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You are in: Devon > History > History features > Recalling the disaster at Hallsands

Cover of the book

Cover of the book

Recalling the disaster at Hallsands

Sisters Against the Sea tells the story of four sisters, whose family home was washed away by the sea in the 1917 disaster at the South Devon fishing village of Hallsands.

Sisters Against the Sea
By: Ruth and Frank Milton
Publishers: Halsgrove

The remains of the lost village of Hallsands stand as a testament to the pig-headed stupidity of man.

This once bustling fishing village in the South Hams was washed away by the sea, when the powers-that-be at the time gave permission for the shingle in the bay to be removed for use in construction work at Devonport docks.

The Trout family home is on the far left

The Trout family home is on the far left (1894).

The removal started in 1897, despite protests from villagers that the loss of the shingle would lead to the encroachment of the sea.

Sure enough, in 1902-4, the first structural problems began. Bit by bit, the village was gobbled up by the sea until eventually, in 1917, Hallsands was abandoned for good.

Thirty-seven homes were lost, as well as the store and the pub, The London Inn.

A whole community, which had been there for centuries, was destroyed.

One of the families who lost everything was the Trouts - William and Eliza Anne, and their four daughters, Patience, Ella, Clara and Edith.

Patience and Ella in their boat, circa 1920

Patience and Ella in their boat, 1920

Their cottage was right in the firing line and, following initial structural damage just after the turn of the century, it finally succumbed in the winter of 1916-17.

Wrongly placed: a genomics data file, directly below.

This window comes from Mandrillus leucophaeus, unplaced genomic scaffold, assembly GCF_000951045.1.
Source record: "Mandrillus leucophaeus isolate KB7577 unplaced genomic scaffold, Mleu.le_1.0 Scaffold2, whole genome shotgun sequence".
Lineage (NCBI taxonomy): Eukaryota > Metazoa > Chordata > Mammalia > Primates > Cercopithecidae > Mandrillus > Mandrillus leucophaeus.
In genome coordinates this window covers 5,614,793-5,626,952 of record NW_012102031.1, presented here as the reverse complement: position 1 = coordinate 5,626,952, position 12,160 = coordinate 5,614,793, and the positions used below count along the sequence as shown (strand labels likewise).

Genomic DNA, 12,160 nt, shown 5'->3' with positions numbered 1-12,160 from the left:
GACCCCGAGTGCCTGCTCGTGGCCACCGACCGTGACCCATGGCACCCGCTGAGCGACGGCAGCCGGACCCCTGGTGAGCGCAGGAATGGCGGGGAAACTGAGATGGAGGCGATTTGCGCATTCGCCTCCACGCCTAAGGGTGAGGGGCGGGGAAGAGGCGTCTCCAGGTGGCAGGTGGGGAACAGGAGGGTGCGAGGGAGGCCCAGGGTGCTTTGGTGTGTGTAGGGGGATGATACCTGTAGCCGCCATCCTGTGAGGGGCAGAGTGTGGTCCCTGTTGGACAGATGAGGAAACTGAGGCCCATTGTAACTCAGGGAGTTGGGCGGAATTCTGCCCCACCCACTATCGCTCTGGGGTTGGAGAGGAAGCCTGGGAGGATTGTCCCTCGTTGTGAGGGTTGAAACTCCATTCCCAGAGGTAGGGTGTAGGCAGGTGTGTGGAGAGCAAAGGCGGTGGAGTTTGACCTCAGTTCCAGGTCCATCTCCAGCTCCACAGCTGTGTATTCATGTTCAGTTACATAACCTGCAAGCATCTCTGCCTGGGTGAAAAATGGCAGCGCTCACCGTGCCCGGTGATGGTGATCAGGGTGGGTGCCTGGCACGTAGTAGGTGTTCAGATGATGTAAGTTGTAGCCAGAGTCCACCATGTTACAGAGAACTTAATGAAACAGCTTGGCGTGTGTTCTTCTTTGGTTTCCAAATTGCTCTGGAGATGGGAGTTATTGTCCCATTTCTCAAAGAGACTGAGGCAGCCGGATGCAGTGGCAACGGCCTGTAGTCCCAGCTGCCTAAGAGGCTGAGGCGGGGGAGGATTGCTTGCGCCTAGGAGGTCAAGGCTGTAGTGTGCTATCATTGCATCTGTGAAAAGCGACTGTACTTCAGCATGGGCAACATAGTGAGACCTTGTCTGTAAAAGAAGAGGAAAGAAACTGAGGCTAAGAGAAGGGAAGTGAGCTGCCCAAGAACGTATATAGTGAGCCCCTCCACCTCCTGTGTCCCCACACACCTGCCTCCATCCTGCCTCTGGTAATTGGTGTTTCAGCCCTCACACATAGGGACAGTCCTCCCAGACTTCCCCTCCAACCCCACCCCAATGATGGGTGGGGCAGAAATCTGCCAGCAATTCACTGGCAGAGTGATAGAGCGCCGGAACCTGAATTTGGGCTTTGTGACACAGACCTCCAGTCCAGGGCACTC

Sisters Against the Sea tells their story: of how William - a crabber - fought the shingle removal, and how Patience and Ella took over the family business.

It also gives an affectionate portrayal of life in a fishing village a century ago - a way of life that is now history.

Of the four sisters, only one married - Clara, and Sisters Against the Sea is written by her son Frank, who still lives in South Devon, and his wife Ruth.

Fishermen, pictured just before the 1917 disaster

Fishermen pictured before the 1917 storm

The Trouts, like the other families in Hallsands, had to start all over again following what the book describes as "a wanton act of vandalism."

Only half were re-housed at the top of the cliffs at Hallsands. The Trouts remained and, led by Ella, they opened up Trouts Hotel.

The hotel was a huge success. From being homeless and penniless, the Trouts had fought back from adversity - a real rags to riches story.

Unfortunately, as with Hallsands village itself, there was to be no happy ending to the story of the Trouts.

Sisters Against The Sea ends with another swipe at "the bureaucratic insanity" that led to the loss of Hallsands, and a warning that the erosion continues to this day.

The book will make you angry about the man-mad disaster and sad about the way it affected so many lives.

None of the villagers who were there to witness the loss of Hallsands are alive today, so this book provides an invaluable insight into exactly what happened.

For details about purchasing the book (hardback, A4, 152 pages), visit the Halsgrove website linked from this page.

last updated: 18/02/2008 at 15:58
created: 01/07/2005

You are in: Devon > History > History features > Recalling the disaster at Hallsands

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